What aspects of petitioner's conjugal relationship with Bond were witnessed by the children and the effects of this relationship on them are matters of dispute. Nonetheless, the following facts are uncontroverted: Petitioner and Bond slept in a double bed with the door unlocked. Moreover, the door to the master bedroom had been removed during remodeling for a seven- to 10-day period. Petitioner testified that Alissa knew her mother and Bond were not married but were sleeping together. She further testified that Alissa would wake from a nightmare and come into the master bedroom for comforting a few times per week.

Petitioner neither discussed nor explained her living arrangement with her children because they never asked. She merely told Alissa that Bond "will be staying with us for a while." The children referred to Bond as "Uncle Joe."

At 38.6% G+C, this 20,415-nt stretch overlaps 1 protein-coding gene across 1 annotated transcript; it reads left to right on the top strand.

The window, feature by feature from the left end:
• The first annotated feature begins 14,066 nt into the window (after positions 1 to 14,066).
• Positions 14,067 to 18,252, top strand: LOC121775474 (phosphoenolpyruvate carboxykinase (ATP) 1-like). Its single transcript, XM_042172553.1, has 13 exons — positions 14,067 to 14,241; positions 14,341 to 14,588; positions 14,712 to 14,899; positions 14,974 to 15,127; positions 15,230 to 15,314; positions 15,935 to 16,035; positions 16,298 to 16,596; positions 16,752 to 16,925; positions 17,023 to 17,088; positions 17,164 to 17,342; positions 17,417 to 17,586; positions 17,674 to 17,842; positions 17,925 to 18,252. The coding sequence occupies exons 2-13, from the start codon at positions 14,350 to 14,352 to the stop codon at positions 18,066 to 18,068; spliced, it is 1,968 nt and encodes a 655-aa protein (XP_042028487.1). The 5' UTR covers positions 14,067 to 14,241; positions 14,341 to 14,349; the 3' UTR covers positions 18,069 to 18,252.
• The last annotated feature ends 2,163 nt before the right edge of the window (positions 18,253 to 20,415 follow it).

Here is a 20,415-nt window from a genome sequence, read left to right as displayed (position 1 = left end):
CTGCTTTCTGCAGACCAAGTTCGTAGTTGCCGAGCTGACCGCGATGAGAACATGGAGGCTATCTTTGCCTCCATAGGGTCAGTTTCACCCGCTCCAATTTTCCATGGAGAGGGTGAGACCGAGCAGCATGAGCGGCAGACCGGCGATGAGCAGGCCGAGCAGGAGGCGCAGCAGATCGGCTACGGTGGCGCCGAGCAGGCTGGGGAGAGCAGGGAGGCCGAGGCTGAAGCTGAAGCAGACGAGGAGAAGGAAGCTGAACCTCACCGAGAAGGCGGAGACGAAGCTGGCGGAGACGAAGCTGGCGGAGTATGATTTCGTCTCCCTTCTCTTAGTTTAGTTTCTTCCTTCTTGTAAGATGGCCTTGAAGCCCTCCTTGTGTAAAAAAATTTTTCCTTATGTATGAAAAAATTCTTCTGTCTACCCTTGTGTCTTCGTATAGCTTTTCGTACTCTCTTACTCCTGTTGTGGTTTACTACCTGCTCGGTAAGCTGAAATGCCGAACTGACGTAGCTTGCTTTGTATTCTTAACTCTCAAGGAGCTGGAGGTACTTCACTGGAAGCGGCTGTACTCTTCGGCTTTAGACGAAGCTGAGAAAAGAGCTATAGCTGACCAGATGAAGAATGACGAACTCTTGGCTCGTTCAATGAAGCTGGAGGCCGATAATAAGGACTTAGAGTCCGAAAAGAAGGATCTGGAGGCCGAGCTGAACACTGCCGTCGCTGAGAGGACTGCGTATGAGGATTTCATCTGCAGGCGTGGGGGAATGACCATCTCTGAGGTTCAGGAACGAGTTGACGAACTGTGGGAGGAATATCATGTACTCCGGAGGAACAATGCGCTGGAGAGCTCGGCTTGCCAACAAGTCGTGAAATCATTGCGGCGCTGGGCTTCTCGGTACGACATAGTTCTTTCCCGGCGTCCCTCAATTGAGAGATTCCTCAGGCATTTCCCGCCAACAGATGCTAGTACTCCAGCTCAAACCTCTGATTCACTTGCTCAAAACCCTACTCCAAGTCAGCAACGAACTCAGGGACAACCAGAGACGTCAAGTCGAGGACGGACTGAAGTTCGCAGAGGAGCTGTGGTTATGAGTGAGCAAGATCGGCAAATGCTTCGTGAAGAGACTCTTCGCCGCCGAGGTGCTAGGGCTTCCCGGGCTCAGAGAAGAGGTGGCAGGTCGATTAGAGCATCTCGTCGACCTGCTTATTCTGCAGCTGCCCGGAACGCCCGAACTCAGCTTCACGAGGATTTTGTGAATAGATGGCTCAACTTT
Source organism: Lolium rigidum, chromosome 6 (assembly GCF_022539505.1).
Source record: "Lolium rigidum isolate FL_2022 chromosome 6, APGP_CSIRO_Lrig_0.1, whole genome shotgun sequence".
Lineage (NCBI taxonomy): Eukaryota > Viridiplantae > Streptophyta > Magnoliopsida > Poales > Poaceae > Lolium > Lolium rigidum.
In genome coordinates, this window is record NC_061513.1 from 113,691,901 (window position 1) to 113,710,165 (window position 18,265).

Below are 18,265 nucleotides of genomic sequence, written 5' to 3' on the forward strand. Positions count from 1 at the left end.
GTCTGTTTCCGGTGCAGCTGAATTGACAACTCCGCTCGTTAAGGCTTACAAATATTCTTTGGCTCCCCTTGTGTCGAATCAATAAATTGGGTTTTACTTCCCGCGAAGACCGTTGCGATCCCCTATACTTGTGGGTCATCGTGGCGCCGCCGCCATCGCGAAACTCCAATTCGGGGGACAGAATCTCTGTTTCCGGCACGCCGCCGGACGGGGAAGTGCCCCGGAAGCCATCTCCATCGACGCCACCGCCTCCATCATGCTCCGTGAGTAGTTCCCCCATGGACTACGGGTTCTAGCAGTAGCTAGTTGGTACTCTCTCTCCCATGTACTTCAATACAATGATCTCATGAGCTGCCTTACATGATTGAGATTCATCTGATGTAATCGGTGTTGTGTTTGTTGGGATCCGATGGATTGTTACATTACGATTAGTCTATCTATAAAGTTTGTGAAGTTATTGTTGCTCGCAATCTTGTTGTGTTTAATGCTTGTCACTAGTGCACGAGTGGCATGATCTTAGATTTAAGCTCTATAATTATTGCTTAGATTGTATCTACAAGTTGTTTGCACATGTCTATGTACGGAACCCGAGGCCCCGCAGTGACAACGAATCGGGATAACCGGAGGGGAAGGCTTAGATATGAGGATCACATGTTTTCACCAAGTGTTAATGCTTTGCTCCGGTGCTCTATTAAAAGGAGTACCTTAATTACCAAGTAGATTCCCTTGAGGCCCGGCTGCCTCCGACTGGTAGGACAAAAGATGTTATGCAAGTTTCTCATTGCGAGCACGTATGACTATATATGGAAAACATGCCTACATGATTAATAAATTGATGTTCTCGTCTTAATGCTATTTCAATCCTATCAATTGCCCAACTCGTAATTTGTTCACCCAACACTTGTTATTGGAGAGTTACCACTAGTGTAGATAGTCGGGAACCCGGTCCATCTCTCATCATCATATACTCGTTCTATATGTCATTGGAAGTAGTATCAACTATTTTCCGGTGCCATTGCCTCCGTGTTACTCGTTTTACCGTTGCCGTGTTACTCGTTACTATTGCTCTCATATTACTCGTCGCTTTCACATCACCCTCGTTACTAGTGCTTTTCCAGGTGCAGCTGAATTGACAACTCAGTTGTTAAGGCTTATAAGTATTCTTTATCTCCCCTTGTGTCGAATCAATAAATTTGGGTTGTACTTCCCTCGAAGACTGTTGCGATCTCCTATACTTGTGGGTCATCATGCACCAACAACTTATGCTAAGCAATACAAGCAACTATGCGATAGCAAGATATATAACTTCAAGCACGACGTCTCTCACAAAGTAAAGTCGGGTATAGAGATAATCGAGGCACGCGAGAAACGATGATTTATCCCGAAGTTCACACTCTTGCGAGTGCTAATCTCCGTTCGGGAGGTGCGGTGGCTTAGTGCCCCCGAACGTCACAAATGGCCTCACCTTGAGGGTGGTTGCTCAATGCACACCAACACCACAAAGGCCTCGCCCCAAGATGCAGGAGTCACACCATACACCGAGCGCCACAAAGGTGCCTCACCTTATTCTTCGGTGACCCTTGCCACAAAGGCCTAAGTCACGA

According to petitioner, Bond moved out at the end of October 1977. Nonetheless, Bond continued to visit petitioner at least twice a week at her Northlake residence. On those occasions the two had sexual relations on the couch while the children were upstairs. Petitioner testified that these sexual relations continued until about February 1, 1978, when she and her children moved to Wheeling, Illinois. She continued to see Bond at her Wheeling residence about once a week but denied that sexual contacts continued.

At the hearing petitioner remarked that although she originally thought it right to allow Bond to move in, she would never do it again. Nonetheless, she admitted that under some circumstances she would approve of her daughter living with a man without the benefit of marriage.

Lee Koziol, a neighbor of petitioner and respondent in Palatine, testified on behalf of petitioner. She said that she had visited petitioner and her children once or twice a week at their Northlake residence and had observed the children's home life. In her opinion Alissa often appeared highstrung and at times upset. These disturbances were manifested during the middle of the week.